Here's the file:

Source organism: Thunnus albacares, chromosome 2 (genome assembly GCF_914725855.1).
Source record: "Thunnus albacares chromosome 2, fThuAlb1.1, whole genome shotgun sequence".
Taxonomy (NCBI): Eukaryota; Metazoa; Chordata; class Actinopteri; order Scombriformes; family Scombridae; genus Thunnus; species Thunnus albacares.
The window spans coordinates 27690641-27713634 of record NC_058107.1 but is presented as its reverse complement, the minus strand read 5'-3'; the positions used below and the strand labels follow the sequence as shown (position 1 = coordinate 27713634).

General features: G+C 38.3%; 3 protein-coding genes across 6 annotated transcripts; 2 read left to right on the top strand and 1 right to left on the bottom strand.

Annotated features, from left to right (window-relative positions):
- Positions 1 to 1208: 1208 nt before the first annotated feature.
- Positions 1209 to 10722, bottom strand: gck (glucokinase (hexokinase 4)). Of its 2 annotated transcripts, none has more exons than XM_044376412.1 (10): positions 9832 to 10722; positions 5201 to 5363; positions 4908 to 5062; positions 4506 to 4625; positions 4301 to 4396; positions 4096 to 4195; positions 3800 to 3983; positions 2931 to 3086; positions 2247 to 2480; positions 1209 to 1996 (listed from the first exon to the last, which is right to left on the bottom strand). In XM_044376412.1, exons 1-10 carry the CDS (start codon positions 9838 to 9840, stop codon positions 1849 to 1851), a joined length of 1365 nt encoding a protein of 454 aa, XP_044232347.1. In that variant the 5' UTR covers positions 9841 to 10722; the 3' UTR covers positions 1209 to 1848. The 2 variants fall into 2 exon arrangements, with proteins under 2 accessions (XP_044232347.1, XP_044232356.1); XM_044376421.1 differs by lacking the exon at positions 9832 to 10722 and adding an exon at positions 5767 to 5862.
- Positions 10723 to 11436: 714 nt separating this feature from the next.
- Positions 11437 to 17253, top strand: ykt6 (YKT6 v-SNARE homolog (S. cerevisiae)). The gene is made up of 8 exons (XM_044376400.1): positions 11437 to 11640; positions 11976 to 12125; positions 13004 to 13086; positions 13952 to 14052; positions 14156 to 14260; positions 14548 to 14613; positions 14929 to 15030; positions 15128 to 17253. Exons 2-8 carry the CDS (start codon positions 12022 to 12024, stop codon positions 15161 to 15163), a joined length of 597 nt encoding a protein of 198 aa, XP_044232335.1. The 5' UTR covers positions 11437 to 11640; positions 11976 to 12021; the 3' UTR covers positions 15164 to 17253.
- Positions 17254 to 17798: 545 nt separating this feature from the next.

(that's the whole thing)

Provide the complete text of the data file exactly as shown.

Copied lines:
Source organism: Thunnus albacares, chromosome 2 (genome assembly GCF_914725855.1).
Source record: "Thunnus albacares chromosome 2, fThuAlb1.1, whole genome shotgun sequence".
Taxonomy (NCBI): Eukaryota; Metazoa; Chordata; class Actinopteri; order Scombriformes; family Scombridae; genus Thunnus; species Thunnus albacares.
The window spans coordinates 27690641-27713634 of record NC_058107.1 but is presented as its reverse complement, the minus strand read 5'-3'; the positions used below and the strand labels follow the sequence as shown (position 1 = coordinate 27713634).

General features: G+C 38.3%; 3 protein-coding genes across 6 annotated transcripts; 2 read left to right on the top strand and 1 right to left on the bottom strand.

Annotated features, from left to right (window-relative positions):
- Positions 1 to 1208: 1208 nt before the first annotated feature.
- Positions 1209 to 10722, bottom strand: gck (glucokinase (hexokinase 4)). Of its 2 annotated transcripts, none has more exons than XM_044376412.1 (10): positions 9832 to 10722; positions 5201 to 5363; positions 4908 to 5062; positions 4506 to 4625; positions 4301 to 4396; positions 4096 to 4195; positions 3800 to 3983; positions 2931 to 3086; positions 2247 to 2480; positions 1209 to 1996 (listed from the first exon to the last, which is right to left on the bottom strand). In XM_044376412.1, exons 1-10 carry the CDS (start codon positions 9838 to 9840, stop codon positions 1849 to 1851), a joined length of 1365 nt encoding a protein of 454 aa, XP_044232347.1. In that variant the 5' UTR covers positions 9841 to 10722; the 3' UTR covers positions 1209 to 1848. The 2 variants fall into 2 exon arrangements, with proteins under 2 accessions (XP_044232347.1, XP_044232356.1); XM_044376421.1 differs by lacking the exon at positions 9832 to 10722 and adding an exon at positions 5767 to 5862.
- Positions 10723 to 11436: 714 nt separating this feature from the next.
- Positions 11437 to 17253, top strand: ykt6 (YKT6 v-SNARE homolog (S. cerevisiae)). The gene is made up of 8 exons (XM_044376400.1): positions 11437 to 11640; positions 11976 to 12125; positions 13004 to 13086; positions 13952 to 14052; positions 14156 to 14260; positions 14548 to 14613; positions 14929 to 15030; positions 15128 to 17253. Exons 2-8 carry the CDS (start codon positions 12022 to 12024, stop codon positions 15161 to 15163), a joined length of 597 nt encoding a protein of 198 aa, XP_044232335.1. The 5' UTR covers positions 11437 to 11640; positions 11976 to 12021; the 3' UTR covers positions 15164 to 17253.
- Positions 17254 to 17798: 545 nt separating this feature from the next.